Within Vertex AI, developers can customize Gemini Pro to specific contexts and use cases leveraging the same fine-tuning tools available for other Vertex-hosted models, like Google’s PaLM 2. Gemini Pro can also be connected to external APIs to perform particular actions or “grounded” to improve the accuracy and relevance of the model’s responses, either with third-party data from an app or database or with data from the web and Google Search.

Citation checking — another existing Vertex AI capability, now with support for Gemini Pro — serves as an additional fact-checking measure by highlighting the sources of information Gemini Pro used to arrive at a response.

“Grounding allows us to take an answer that Gemini’s generated and compare that with a set of data that sits within a company’s own systems … or web sources,” Kurian said. “[T]his comparison allows you to improve the quality of the model’s answers.”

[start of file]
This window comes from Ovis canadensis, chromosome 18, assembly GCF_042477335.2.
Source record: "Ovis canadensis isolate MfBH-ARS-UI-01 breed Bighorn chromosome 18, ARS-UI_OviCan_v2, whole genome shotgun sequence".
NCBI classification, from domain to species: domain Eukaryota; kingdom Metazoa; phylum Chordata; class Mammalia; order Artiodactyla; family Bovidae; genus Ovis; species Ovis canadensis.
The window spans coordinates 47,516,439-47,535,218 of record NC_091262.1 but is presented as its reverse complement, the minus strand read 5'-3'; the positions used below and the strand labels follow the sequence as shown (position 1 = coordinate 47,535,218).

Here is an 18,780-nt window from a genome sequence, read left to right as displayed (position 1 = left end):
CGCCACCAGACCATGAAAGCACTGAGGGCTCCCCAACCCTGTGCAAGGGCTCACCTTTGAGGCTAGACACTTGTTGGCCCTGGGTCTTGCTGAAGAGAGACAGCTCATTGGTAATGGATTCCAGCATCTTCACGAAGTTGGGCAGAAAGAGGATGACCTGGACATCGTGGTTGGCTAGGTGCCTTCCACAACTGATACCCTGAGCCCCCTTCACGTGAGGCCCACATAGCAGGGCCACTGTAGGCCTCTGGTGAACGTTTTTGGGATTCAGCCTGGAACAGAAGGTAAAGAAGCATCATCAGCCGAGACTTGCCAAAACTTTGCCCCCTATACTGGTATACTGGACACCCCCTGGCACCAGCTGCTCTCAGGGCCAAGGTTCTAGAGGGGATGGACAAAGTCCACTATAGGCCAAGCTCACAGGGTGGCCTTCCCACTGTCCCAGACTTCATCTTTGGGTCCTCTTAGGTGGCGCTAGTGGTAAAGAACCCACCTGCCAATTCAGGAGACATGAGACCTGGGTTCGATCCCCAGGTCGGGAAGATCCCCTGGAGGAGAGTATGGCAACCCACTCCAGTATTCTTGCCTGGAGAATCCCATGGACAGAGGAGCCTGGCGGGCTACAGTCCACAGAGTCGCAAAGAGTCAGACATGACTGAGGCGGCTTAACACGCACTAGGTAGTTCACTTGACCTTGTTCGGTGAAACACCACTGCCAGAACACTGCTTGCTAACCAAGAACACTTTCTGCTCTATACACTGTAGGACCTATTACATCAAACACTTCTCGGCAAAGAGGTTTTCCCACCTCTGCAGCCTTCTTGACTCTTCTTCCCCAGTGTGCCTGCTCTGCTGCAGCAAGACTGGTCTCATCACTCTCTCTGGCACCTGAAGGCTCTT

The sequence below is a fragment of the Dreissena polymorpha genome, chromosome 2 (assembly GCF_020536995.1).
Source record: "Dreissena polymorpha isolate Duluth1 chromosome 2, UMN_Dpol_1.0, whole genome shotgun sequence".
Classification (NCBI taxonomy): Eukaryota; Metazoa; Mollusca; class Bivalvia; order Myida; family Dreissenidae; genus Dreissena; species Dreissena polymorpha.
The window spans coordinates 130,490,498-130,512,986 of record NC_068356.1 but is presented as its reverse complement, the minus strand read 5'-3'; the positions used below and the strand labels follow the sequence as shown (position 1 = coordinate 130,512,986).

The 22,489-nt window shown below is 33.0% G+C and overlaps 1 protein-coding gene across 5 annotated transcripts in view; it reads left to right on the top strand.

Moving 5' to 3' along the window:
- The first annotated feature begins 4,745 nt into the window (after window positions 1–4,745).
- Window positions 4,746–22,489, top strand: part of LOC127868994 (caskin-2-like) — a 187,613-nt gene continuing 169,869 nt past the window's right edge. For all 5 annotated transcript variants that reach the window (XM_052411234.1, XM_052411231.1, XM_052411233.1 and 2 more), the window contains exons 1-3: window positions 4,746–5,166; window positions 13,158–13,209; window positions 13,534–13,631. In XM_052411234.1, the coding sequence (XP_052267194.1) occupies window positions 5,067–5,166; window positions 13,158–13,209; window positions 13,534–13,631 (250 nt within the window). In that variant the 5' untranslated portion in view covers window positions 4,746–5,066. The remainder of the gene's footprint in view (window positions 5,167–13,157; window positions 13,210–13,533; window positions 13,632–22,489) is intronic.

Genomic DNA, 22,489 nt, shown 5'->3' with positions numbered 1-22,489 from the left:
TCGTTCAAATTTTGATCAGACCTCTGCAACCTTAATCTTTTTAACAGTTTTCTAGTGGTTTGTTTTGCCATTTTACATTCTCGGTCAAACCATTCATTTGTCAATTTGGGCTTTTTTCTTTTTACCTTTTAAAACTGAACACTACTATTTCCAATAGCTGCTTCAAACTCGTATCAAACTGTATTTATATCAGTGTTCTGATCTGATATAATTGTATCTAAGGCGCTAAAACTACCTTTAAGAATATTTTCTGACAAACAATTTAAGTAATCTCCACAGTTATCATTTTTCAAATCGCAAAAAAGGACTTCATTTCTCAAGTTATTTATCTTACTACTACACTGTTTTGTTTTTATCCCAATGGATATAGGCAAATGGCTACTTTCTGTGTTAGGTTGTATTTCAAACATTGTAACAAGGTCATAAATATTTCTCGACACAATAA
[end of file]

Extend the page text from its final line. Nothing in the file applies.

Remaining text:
Kurian spent a fair chunk of time spotlighting Gemini Pro’s control, moderation and governance options — seemingly pushing back against coverage implying that Gemini Pro isn’t the strongest model out there. Will the reassurances be enough to convince developers? Maybe. But if they aren’t, Google’s sweetening the pot with discounts.

Input for Gemini Pro on Vertex AI will cost $0.0025 per character while output will cost $0.00005 per character. (Vertex customers pay per 1,000 characters and, in the case of models like Gemini Pro Vision, per image.) That’s reduced 4x and 2x, respectively, from the pricing for Gemini Pro’s predecessor. And for a limited time — until early next year — Gemini Pro is free to try for Vertex AI customers.

“Our goal is to attract developers with attractive pricing,” Kurian said with candor.

Beefing up Vertex

Google’s bringing other new features to Vertex AI in the hopes of dissuading developers from rival platforms like Bedrock.